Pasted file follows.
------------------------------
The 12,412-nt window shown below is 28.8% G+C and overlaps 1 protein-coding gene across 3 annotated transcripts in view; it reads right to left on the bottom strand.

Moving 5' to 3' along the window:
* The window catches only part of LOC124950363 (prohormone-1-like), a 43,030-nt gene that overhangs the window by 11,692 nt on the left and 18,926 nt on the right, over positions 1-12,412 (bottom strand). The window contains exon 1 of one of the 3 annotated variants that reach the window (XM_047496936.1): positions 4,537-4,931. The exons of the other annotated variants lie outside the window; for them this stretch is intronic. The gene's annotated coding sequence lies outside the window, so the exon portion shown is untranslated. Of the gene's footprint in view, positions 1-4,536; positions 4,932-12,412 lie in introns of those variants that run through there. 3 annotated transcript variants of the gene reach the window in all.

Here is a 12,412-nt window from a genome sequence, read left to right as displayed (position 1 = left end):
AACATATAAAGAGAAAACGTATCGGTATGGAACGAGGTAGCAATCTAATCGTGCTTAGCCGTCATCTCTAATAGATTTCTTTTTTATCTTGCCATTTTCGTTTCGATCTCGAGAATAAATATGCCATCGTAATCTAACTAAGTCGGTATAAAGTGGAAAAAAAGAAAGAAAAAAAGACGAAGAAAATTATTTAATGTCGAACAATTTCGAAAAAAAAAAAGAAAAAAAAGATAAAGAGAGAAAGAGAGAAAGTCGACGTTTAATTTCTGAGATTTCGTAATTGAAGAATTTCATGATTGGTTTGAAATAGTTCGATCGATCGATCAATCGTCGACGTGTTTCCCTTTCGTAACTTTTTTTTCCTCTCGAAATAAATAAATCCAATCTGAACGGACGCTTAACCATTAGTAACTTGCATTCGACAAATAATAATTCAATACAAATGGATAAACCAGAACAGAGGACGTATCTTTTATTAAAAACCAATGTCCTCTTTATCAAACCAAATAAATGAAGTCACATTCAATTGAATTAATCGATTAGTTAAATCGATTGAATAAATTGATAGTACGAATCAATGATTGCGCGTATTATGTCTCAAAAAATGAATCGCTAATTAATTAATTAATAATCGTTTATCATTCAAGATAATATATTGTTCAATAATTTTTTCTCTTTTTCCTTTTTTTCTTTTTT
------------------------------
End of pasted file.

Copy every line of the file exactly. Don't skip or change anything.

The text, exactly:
The 12,412-nt window shown below is 28.8% G+C and overlaps 1 protein-coding gene across 3 annotated transcripts in view; it reads right to left on the bottom strand.

Moving 5' to 3' along the window:
* The window catches only part of LOC124950363 (prohormone-1-like), a 43,030-nt gene that overhangs the window by 11,692 nt on the left and 18,926 nt on the right, over positions 1-12,412 (bottom strand). The window contains exon 1 of one of the 3 annotated variants that reach the window (XM_047496936.1): positions 4,537-4,931. The exons of the other annotated variants lie outside the window; for them this stretch is intronic. The gene's annotated coding sequence lies outside the window, so the exon portion shown is untranslated. Of the gene's footprint in view, positions 1-4,536; positions 4,932-12,412 lie in introns of those variants that run through there. 3 annotated transcript variants of the gene reach the window in all.

Here is a 12,412-nt window from a genome sequence, read left to right as displayed (position 1 = left end):
AACATATAAAGAGAAAACGTATCGGTATGGAACGAGGTAGCAATCTAATCGTGCTTAGCCGTCATCTCTAATAGATTTCTTTTTTATCTTGCCATTTTCGTTTCGATCTCGAGAATAAATATGCCATCGTAATCTAACTAAGTCGGTATAAAGTGGAAAAAAAGAAAGAAAAAAAGACGAAGAAAATTATTTAATGTCGAACAATTTCGAAAAAAAAAAAGAAAAAAAAGATAAAGAGAGAAAGAGAGAAAGTCGACGTTTAATTTCTGAGATTTCGTAATTGAAGAATTTCATGATTGGTTTGAAATAGTTCGATCGATCGATCAATCGTCGACGTGTTTCCCTTTCGTAACTTTTTTTTCCTCTCGAAATAAATAAATCCAATCTGAACGGACGCTTAACCATTAGTAACTTGCATTCGACAAATAATAATTCAATACAAATGGATAAACCAGAACAGAGGACGTATCTTTTATTAAAAACCAATGTCCTCTTTATCAAACCAAATAAATGAAGTCACATTCAATTGAATTAATCGATTAGTTAAATCGATTGAATAAATTGATAGTACGAATCAATGATTGCGCGTATTATGTCTCAAAAAATGAATCGCTAATTAATTAATTAATAATCGTTTATCATTCAAGATAATATATTGTTCAATAATTTTTTCTCTTTTTCCTTTTTTTCTTTTTT